Why You Should Translate Your User Reviews

July 9, 2015



We recently published a post called “There’s No Such Thing As Just Translate This,” and thought we’d expand on one of the things we touched on: translating user reviews. User reviews are an essential part of selling anything on the web. According to recent research, 61% of consumers read reviews before making a purchase, and visitors who interact with reviews are 105% more likely to buy something. In fact, user reviews on average produce an 18% bump in sales.

There are a few reasons why they are so effective.


Think of the last time you bought something on Amazon — did you read a review? You probably did. When making a purchase online, there’s always a bit of risk involved, especially from a lesser-known website. And of course, the descriptions you provide can only go so far in establishing trust. In the “real world,” personal recommendations reign king, but research shows that online, 88% of people trust user reviews as much as personal recommendations.

While researching, we actually found out that bad reviews can be helpful as well! When there is a mix of bad and good reviews, it shows an honesty that makes it easier for the consumer to trust what people are saying, and bad reviews often contain more detail about a product, allowing consumers to weigh the pros and cons and make the decision themselves. In fact, bad reviews increase conversions by 67%! Of course you don’t want too many, but it’s definitely something to note before stressing about a couple of negative reviews.


User reviews and testimonials are a gold mine for SEO. Not only is it just more content, it’s fresh content, a huge factor in search rankings. When a consumer is considering buying a product, especially a technology product, they will often search “product name review,” and you definitely want your site to be the first thing they see.

So, why translate?

Any business should focus on the importance of online reviews, and make a serious effort to gather them from customers, whether that’s by reaching out directly (super effective, especially for positive reviews), having a call to action in the confirmation page or email, having a presence on review focused sites, and most importantly, keeping the review process short and sweet.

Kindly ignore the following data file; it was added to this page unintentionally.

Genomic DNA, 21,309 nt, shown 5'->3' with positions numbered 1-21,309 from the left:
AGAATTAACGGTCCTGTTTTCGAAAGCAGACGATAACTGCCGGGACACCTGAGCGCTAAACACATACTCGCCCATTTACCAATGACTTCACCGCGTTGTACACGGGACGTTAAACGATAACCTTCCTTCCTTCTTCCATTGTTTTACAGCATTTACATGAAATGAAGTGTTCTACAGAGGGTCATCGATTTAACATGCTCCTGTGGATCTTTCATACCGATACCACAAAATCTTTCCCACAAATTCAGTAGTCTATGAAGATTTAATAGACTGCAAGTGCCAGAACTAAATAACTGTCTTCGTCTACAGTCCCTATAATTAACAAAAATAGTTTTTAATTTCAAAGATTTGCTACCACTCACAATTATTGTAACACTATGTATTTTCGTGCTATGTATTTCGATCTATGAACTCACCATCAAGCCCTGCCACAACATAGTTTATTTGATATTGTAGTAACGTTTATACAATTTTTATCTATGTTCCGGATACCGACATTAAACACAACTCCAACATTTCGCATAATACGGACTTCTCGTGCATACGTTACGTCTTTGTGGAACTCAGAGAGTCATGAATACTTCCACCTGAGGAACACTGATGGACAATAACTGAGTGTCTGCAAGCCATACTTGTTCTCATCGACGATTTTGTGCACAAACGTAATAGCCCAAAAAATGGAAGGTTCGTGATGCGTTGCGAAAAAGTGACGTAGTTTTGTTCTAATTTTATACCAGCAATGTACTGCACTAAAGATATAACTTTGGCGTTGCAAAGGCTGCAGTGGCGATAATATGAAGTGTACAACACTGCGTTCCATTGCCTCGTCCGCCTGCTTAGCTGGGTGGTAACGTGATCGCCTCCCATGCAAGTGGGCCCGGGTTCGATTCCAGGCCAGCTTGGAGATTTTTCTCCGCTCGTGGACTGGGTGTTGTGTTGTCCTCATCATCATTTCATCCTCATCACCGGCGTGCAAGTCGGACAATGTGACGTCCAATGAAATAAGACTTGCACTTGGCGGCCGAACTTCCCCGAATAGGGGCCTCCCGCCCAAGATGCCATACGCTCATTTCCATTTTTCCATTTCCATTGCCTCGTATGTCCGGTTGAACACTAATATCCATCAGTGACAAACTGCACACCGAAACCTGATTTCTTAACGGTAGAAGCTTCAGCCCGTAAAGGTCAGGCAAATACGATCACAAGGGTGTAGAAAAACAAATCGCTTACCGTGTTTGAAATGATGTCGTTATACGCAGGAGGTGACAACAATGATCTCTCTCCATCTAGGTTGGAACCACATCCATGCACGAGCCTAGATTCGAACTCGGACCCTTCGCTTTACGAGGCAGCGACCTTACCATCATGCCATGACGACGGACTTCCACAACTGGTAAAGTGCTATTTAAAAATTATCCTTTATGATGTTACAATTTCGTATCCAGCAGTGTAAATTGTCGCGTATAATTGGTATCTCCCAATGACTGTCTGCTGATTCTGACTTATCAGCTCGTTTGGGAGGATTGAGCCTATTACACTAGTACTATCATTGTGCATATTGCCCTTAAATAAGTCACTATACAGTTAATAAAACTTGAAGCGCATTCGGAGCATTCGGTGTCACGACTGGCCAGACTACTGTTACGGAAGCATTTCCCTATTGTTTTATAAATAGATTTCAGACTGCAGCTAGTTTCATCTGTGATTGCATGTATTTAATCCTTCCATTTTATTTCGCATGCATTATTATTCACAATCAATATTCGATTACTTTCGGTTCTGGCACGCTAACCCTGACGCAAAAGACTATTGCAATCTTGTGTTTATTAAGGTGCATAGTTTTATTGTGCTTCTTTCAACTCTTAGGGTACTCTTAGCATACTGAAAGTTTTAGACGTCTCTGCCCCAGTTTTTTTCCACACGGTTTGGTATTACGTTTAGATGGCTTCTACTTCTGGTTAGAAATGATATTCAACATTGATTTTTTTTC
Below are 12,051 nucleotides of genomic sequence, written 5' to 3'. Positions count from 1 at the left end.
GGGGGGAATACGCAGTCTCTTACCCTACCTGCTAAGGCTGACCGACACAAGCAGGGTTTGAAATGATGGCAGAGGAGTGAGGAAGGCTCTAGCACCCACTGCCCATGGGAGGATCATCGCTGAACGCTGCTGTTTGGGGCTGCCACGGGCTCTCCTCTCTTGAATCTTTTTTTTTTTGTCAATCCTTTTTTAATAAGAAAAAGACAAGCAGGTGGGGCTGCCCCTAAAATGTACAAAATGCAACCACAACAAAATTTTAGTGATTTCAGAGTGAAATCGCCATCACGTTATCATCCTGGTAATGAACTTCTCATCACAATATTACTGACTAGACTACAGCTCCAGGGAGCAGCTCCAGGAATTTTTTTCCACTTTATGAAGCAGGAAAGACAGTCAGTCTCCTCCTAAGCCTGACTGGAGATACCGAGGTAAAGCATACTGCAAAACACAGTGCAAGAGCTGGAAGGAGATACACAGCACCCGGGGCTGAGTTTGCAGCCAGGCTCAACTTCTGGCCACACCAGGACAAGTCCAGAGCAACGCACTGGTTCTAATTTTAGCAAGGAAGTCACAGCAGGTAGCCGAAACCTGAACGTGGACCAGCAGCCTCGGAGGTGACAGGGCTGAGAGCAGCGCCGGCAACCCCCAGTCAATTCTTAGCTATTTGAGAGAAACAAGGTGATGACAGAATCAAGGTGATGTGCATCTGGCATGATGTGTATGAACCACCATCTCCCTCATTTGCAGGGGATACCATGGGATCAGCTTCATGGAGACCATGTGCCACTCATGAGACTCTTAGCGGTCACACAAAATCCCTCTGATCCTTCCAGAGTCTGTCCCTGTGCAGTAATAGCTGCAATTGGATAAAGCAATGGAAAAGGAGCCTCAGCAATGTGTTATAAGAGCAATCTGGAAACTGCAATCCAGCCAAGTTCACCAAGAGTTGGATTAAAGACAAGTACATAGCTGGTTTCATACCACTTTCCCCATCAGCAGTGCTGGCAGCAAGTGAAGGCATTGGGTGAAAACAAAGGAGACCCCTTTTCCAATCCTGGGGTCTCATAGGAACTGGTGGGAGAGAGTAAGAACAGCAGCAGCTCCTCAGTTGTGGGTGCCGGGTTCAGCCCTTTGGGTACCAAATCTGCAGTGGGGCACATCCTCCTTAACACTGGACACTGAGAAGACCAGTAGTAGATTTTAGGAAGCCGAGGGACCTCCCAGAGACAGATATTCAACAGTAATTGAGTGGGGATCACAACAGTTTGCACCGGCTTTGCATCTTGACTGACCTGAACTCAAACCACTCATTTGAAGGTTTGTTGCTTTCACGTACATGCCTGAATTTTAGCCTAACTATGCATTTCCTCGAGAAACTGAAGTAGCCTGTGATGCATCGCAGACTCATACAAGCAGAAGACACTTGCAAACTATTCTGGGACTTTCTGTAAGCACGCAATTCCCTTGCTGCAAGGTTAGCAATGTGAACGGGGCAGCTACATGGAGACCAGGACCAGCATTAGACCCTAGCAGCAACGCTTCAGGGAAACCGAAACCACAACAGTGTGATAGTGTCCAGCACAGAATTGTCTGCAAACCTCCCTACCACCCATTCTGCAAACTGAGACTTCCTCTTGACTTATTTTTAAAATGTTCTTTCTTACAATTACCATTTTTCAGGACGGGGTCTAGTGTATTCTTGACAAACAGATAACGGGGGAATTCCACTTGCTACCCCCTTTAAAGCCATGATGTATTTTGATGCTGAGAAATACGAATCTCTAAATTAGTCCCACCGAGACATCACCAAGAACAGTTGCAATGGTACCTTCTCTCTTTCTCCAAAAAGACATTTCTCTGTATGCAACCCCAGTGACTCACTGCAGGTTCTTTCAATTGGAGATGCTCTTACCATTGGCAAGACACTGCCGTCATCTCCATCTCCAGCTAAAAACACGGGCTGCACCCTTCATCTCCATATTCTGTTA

And if you’re expanding internationally, it’s extremely important to think about translating your reviews into other languages, whether it’s with help from us or soliciting reviews in the customer’s native language. As we’ve noted, consumers are much more comfortable making purchases when there is information in their native language.

As far as SEO, translated reviews will help you display higher in search results regardless of what language the prospective customer is searching in, as well as in search engines in other languages, like Yandex (Russia), Baidu (China), or the plethora of search engines in other countries. Regardless of search engine, people tend to use their native language (obviously), so having a presence there can be super valuable.

And a quick pro-tip: check in Google Analytics or your database where your international visitors and customers are coming, and translate into those languages first.

Whether you’re already a multi-lingual company or just starting to think about becoming one, make sure to think seriously about translating your site’s reviews. Because they tend to be short, with services like Unbabel, it can be a quick and inexpensive process, making it extremely cost effective. Alright, now get out there, start gathering/translating your reviews, and watch your sales go up by 18%!

To learn more about Unbabel, visit us at Unbabel.com. To become an editor with Unbabel, sign up at our Editors page.

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Unbabel’s Content Team is responsible for showcasing Unbabel’s continuous growth and incredible pool of in-house experts. It delivers Unbabel’s unique brand across channels and produces accessible, compelling content on translation, localization, language, tech, CS, marketing, and more.